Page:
HERTS RUBBISH COLLECTIONS AT RISK DUE TO BREXIT AND POOR PLANNING
Originally published by Hertfordshire Liberal Democrats
A combination of a shortage of lorry drivers resulting from Brexit, an increase in waste during the pandemic and a lack of long term planning has left Herts County Council struggling to deal with the household waste that is collected across the county. The problems were revealed in a report to the council's Environment Cabinet panel and mean that the council's main waste transfer facility at Waterdale north of Watford has been under great pressure to cope with volumes of waste.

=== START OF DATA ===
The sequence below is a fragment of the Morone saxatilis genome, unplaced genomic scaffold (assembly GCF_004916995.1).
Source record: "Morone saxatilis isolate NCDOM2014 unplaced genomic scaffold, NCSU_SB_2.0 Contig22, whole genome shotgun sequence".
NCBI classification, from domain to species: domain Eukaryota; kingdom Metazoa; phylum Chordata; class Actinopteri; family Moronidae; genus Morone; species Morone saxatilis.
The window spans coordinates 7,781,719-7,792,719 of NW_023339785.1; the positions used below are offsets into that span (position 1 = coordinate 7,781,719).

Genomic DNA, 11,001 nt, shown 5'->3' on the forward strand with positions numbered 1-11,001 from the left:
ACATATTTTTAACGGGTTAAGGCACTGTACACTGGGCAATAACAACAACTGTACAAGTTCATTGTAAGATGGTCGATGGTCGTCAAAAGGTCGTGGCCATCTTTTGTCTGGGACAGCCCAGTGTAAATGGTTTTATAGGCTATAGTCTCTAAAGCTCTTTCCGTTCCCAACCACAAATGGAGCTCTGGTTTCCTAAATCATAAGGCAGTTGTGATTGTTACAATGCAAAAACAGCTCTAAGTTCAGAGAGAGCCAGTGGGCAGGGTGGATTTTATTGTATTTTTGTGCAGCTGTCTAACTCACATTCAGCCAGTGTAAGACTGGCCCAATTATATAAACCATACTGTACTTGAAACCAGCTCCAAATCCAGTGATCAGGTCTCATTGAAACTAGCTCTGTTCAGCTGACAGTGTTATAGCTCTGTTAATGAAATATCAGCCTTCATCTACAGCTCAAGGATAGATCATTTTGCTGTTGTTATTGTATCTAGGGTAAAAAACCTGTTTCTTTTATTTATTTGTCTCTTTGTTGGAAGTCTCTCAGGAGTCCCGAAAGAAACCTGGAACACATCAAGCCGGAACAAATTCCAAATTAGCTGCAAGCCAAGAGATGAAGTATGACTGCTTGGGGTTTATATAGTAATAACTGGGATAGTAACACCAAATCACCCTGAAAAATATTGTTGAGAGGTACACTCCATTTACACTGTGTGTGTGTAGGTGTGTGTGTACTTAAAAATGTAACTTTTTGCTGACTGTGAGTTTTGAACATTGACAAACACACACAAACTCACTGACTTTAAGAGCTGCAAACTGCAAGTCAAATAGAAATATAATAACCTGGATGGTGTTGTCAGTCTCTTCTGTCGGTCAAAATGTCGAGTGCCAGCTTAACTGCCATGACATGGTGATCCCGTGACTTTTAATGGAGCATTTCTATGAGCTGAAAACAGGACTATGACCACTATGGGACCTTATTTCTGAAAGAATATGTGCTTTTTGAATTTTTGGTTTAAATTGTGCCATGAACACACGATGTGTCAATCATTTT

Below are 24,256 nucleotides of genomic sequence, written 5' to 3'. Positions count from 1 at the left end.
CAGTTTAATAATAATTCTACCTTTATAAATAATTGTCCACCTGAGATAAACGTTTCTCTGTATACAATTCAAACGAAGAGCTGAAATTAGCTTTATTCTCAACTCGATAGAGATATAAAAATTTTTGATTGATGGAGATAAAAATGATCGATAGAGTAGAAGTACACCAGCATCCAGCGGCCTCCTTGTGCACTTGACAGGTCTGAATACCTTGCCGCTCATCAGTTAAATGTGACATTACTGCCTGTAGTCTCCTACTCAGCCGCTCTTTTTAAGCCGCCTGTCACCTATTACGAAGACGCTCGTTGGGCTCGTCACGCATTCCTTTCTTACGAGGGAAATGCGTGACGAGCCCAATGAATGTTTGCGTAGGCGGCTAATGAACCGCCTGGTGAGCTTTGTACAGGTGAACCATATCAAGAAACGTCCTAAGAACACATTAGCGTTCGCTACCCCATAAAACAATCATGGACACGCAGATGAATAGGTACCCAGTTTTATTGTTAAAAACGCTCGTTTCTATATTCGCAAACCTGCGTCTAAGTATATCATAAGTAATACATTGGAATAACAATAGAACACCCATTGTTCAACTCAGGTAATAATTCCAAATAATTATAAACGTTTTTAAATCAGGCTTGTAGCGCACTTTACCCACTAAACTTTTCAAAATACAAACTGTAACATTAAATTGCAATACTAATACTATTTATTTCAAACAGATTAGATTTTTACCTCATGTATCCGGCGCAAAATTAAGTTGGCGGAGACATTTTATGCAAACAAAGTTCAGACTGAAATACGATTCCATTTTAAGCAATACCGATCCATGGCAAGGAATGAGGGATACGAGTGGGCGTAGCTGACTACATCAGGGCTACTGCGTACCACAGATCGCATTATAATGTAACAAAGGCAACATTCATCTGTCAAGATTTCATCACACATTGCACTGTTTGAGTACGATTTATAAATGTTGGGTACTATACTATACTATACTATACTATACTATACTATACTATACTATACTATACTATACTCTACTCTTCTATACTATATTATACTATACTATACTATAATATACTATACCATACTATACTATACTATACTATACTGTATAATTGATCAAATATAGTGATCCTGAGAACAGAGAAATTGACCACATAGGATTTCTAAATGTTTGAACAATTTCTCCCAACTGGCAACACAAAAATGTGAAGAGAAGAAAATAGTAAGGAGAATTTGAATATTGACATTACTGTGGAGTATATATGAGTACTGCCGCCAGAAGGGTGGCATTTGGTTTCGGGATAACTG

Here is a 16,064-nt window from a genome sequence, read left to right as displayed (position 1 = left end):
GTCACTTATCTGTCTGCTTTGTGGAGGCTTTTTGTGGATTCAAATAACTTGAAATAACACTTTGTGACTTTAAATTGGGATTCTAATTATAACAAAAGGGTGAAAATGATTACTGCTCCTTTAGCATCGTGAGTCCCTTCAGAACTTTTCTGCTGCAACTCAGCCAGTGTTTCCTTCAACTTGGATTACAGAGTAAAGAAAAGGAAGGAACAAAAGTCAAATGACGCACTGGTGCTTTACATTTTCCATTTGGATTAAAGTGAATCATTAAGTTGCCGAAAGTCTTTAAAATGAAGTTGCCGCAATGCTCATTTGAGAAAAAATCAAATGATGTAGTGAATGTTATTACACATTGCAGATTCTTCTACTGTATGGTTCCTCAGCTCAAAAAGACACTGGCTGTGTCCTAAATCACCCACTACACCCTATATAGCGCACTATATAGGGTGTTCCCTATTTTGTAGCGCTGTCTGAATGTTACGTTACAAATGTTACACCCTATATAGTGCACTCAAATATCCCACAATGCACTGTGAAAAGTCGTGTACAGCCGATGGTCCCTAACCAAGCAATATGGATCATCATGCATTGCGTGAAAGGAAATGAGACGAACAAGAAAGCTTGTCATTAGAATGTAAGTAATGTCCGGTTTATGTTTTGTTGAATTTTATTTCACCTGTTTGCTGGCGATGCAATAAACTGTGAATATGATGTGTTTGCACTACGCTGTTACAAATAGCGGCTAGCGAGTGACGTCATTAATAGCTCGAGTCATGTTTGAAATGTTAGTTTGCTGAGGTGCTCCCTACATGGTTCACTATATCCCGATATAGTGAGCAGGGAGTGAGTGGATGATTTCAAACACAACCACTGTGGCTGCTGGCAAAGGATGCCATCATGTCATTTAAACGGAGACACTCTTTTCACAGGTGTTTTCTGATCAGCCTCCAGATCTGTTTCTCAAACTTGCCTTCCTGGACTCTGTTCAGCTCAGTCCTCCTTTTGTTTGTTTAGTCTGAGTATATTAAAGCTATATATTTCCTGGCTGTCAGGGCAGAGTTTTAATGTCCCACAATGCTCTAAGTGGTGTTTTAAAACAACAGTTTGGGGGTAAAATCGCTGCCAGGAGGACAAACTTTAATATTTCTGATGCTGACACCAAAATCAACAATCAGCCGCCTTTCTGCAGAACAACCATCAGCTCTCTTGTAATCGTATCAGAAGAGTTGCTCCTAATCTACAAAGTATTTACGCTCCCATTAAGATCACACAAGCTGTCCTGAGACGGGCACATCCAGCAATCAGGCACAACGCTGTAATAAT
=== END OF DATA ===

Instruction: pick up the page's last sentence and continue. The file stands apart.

Liberal Democrat Environment spokesperson Steve Jarvis said, "Everyone is affected by the shortage of HGV drivers resulting from Brexit but Hertfordshire's position is made worse by the way in which the Conservatives have decided to deal with the county's rubbish over many years. After two abortive attempts to build a massive energy from waste plant, one of which was in the wrong place and the other of which was blocked by the government, they are reduced to sending waste miles away to anywhere that has some spare capacity.
"This makes it very difficult to deal with problems like the increase in waste and the lack of drivers. This should have been addressed before the current problems arose but given that it wasn't the council should be working with nearby councils to come up with shared solutions to this problem in the future."
The council does have plans to expand Waterdale and to open two more waste transfer stations, which would ease the situation, but these will all take several years to build.